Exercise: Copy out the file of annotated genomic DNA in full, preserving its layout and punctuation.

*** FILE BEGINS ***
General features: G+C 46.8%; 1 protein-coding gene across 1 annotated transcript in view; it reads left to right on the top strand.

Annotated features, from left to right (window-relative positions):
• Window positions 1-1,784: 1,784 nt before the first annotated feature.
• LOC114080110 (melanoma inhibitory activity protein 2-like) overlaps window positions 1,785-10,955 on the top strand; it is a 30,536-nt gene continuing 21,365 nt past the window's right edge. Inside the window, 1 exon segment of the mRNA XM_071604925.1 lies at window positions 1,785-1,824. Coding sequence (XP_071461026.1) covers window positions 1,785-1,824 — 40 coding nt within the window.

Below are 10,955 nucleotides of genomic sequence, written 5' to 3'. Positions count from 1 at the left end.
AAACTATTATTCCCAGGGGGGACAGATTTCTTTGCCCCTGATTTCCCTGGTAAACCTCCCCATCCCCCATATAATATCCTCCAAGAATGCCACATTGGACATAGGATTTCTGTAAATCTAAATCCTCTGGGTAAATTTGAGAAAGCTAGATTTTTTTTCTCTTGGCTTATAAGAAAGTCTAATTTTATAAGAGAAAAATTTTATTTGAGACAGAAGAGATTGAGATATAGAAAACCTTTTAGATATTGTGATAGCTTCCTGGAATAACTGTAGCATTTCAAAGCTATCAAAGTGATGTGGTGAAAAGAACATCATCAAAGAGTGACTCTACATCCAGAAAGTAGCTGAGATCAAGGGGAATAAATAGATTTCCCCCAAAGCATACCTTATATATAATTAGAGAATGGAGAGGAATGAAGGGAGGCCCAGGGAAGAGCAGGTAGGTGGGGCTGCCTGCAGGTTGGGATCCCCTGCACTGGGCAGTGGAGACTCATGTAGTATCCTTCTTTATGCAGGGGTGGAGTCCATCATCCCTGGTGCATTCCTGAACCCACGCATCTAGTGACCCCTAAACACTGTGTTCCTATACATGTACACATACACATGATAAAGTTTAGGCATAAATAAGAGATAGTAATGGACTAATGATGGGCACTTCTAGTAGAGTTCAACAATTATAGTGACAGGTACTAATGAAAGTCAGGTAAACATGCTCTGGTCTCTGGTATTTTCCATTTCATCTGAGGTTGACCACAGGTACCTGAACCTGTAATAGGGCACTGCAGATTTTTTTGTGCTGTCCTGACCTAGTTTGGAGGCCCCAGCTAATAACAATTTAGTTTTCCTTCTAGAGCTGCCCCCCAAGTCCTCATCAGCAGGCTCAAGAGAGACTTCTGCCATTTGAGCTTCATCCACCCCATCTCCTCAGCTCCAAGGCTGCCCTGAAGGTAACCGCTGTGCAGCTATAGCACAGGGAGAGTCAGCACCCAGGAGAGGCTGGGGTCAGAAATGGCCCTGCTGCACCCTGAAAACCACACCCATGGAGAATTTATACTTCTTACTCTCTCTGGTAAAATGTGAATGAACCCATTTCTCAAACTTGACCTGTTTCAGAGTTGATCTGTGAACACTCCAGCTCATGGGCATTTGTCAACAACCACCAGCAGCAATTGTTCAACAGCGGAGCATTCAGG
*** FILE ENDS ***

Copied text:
General features: G+C 46.8%; 1 protein-coding gene across 1 annotated transcript in view; it reads left to right on the top strand.

Annotated features, from left to right (window-relative positions):
• Window positions 1-1,784: 1,784 nt before the first annotated feature.
• LOC114080110 (melanoma inhibitory activity protein 2-like) overlaps window positions 1,785-10,955 on the top strand; it is a 30,536-nt gene continuing 21,365 nt past the window's right edge. Inside the window, 1 exon segment of the mRNA XM_071604925.1 lies at window positions 1,785-1,824. Coding sequence (XP_071461026.1) covers window positions 1,785-1,824 — 40 coding nt within the window.

Below are 10,955 nucleotides of genomic sequence, written 5' to 3'. Positions count from 1 at the left end.
AAACTATTATTCCCAGGGGGGACAGATTTCTTTGCCCCTGATTTCCCTGGTAAACCTCCCCATCCCCCATATAATATCCTCCAAGAATGCCACATTGGACATAGGATTTCTGTAAATCTAAATCCTCTGGGTAAATTTGAGAAAGCTAGATTTTTTTTCTCTTGGCTTATAAGAAAGTCTAATTTTATAAGAGAAAAATTTTATTTGAGACAGAAGAGATTGAGATATAGAAAACCTTTTAGATATTGTGATAGCTTCCTGGAATAACTGTAGCATTTCAAAGCTATCAAAGTGATGTGGTGAAAAGAACATCATCAAAGAGTGACTCTACATCCAGAAAGTAGCTGAGATCAAGGGGAATAAATAGATTTCCCCCAAAGCATACCTTATATATAATTAGAGAATGGAGAGGAATGAAGGGAGGCCCAGGGAAGAGCAGGTAGGTGGGGCTGCCTGCAGGTTGGGATCCCCTGCACTGGGCAGTGGAGACTCATGTAGTATCCTTCTTTATGCAGGGGTGGAGTCCATCATCCCTGGTGCATTCCTGAACCCACGCATCTAGTGACCCCTAAACACTGTGTTCCTATACATGTACACATACACATGATAAAGTTTAGGCATAAATAAGAGATAGTAATGGACTAATGATGGGCACTTCTAGTAGAGTTCAACAATTATAGTGACAGGTACTAATGAAAGTCAGGTAAACATGCTCTGGTCTCTGGTATTTTCCATTTCATCTGAGGTTGACCACAGGTACCTGAACCTGTAATAGGGCACTGCAGATTTTTTTGTGCTGTCCTGACCTAGTTTGGAGGCCCCAGCTAATAACAATTTAGTTTTCCTTCTAGAGCTGCCCCCCAAGTCCTCATCAGCAGGCTCAAGAGAGACTTCTGCCATTTGAGCTTCATCCACCCCATCTCCTCAGCTCCAAGGCTGCCCTGAAGGTAACCGCTGTGCAGCTATAGCACAGGGAGAGTCAGCACCCAGGAGAGGCTGGGGTCAGAAATGGCCCTGCTGCACCCTGAAAACCACACCCATGGAGAATTTATACTTCTTACTCTCTCTGGTAAAATGTGAATGAACCCATTTCTCAAACTTGACCTGTTTCAGAGTTGATCTGTGAACACTCCAGCTCATGGGCATTTGTCAACAACCACCAGCAGCAATTGTTCAACAGCGGAGCATTCAGG